It is true that occasionally someone wins the lottery or receives an inheritance and becomes wealthy, but usually immediate wealth is temporary. Studies have shown repeatedly that most widows who receive a life insurance death settlement either spend, loan out or lose the money they receive within three years of receiving it.

In order to build wealth, you must follow certain rules. In order to keep wealth, you must follow those same rules. If you never learn the rules or don’t have the discipline to follow them, you will not build or keep wealth.

I’d like to offer you seven sound steps for building wealth.

Step #1—Start Now
Albert Einstein said, “The most powerful force in the universe is compound interest.” For compound interest to be truly powerful, it must have the benefit of time. The more time the better.

For example, compare two investors who each put away $2,000 a year and earn 10% annually. The first investor starts at age 19 and puts away $2,000 per year for eight years in a row and then holds it there. The second investor waits eight years before investing $2,000 per year for 38 years. At the end of the 38 years, the first investor’s account will have grown to $941,054. The second investor’s account will be at $800,896. The first investor invested $60,000 less but ended up with $140,158 more.

The other factor affecting compound interest is the rate of return. Everyone knows that a higher rate is better than a lower rate. What most people don’t realize is that the benefit is exponential. A 15% rate of return is not merely three times more than a 5% rate of return. It can actually be anywhere from seven times to seventy times more depending on how long you’re investing it for. Small increases in rates of return make an enormous difference in the long run.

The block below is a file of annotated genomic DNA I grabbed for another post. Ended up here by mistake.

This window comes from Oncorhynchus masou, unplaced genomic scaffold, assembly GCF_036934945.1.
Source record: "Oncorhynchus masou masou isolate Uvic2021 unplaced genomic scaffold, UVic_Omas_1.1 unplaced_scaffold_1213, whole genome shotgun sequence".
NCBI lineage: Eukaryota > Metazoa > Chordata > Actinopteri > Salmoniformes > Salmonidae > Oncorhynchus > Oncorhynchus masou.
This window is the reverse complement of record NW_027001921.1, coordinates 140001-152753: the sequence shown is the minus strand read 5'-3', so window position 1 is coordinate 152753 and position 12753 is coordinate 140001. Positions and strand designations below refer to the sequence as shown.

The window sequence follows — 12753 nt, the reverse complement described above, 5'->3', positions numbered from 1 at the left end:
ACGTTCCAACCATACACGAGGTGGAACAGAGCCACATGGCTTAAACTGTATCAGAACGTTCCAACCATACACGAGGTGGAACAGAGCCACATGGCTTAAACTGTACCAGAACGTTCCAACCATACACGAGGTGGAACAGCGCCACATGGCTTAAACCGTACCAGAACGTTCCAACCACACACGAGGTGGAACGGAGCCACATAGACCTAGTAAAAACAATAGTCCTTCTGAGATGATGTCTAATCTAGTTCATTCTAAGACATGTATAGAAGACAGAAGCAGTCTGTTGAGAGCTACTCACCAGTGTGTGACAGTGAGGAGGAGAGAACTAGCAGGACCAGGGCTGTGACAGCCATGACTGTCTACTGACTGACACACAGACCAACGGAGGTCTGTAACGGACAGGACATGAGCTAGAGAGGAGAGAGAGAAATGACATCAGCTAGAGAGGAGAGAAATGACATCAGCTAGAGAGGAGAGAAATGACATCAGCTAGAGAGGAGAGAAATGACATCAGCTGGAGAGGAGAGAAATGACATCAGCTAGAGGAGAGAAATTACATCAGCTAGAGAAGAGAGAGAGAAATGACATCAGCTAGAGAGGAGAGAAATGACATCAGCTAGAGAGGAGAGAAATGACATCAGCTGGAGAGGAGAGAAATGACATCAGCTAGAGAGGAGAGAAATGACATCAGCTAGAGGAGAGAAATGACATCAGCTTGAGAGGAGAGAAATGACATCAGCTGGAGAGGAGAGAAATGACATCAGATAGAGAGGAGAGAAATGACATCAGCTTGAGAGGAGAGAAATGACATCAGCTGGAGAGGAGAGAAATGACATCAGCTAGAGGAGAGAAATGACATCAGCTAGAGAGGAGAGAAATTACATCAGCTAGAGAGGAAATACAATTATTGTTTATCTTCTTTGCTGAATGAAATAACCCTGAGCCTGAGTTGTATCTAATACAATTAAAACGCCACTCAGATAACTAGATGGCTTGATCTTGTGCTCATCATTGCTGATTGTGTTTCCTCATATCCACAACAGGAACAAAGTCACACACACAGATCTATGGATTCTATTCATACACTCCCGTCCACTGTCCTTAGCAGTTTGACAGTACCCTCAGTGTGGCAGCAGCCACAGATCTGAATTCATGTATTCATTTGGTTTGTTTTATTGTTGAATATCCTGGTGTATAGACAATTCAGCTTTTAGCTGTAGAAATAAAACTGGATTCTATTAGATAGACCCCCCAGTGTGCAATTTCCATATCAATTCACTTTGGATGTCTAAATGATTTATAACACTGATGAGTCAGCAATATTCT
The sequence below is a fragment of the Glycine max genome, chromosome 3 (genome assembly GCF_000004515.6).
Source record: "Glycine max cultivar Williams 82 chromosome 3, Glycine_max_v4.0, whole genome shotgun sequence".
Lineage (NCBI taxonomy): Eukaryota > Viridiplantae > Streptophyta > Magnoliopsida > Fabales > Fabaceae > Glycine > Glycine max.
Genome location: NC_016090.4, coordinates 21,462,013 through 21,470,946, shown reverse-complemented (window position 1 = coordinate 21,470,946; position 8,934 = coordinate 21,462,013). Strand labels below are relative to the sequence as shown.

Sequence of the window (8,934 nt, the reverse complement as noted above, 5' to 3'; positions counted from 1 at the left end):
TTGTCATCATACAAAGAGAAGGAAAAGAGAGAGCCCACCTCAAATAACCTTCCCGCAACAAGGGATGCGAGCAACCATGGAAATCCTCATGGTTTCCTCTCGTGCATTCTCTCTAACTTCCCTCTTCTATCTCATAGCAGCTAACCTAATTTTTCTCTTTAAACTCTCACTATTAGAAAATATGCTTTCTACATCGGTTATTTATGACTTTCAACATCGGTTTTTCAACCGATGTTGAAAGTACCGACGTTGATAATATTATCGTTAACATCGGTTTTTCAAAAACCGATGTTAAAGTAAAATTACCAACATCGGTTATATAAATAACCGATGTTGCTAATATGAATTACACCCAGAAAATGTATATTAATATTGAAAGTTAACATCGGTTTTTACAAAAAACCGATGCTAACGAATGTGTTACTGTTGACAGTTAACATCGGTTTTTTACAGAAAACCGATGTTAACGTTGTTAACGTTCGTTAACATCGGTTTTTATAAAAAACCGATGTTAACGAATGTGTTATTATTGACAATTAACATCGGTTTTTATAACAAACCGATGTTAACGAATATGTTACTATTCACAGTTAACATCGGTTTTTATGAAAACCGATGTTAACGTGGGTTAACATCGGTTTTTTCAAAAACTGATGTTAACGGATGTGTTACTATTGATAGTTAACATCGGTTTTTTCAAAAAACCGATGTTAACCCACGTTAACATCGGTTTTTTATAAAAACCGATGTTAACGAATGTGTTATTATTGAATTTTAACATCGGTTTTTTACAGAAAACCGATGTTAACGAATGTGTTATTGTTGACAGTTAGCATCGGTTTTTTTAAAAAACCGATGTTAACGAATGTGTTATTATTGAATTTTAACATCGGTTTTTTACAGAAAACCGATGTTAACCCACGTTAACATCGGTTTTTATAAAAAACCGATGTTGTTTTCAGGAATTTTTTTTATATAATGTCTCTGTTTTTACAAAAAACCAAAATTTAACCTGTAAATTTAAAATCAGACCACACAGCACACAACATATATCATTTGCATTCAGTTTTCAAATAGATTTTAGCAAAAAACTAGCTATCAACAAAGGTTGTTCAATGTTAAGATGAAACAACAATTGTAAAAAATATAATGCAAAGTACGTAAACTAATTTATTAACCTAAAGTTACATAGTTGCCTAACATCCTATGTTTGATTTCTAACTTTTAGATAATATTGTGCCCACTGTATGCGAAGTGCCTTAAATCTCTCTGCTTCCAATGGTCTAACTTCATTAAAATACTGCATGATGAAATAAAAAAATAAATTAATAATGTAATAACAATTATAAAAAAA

There will always be reasons to begin saving later, but as you can see, holding out for the perfect circumstances can be very costly. The sooner you start, the greater the effect of compound interest.

To be continued…

The Year 2007 in Review

Posted January 17, 2008 by admin. tags:Tags: , , , , , , , , , , ,
Happy New Year

Written by:  Dave Young, President

Once again, we are at the beginning of a new year. Each year seems to pass by quicker than the previous. In 2007, the markets started strong with a lot of optimism. The optimism disappeared when the market dropped in March, because the Dow lost about 700 points and found itself just above Dow 12,000.

Just as everyone was beginning to question their optimism, the market rallied off of the March lows, and by April reached Dow 13,000 for the first time. By mid-January the Dow was knocking on Dow 14,000. Everyone was euphoric, and according to our sentiment models, most investors thought the market would continue its upward climb.

As usual, once everyone is in agreement about where the market is going, it goes in the opposite direction. The sub prime debt problems became a serious issue in July and August, and the market sold off once again. This time the Dow fell again, but hit higher lows than the March sell off. The Dow sunk to 12,7000.

This is when things became interesting. The media was in full swing with their pitch that the market is “always” horrible in September and October. Clients called us and wanted to be taken out of the market because of the recent sell off and all of the doom and gloom in the press.

Not surprisingly, the market performed the way it usually does in order to make the majority of investors wrong. In what are traditionally the worst two months of the year, September and October, the market instead rallied. During the historically worst months to invest, the market put together its strongest rally of the year peaking back at just under Dow 14,200.

The credit fears and worries about the strength of the economy pushing the market down came back again, and the Dow finished the year at 13,264.

The broadly watched, large cap DJIA gained 8.7% for the year. The S&P 500, which is also more representative of the large cap U.S. market, gained 5.5%. The Russell 2000 which represents 2000 small cap stocks lost – 1.6%. Finally, the Value Line Geometric Index, which is the broadest based index and represents 1,626 stocks, declined -3.8%. Overall, depending on where you were invested, it was a marginal year for many investors.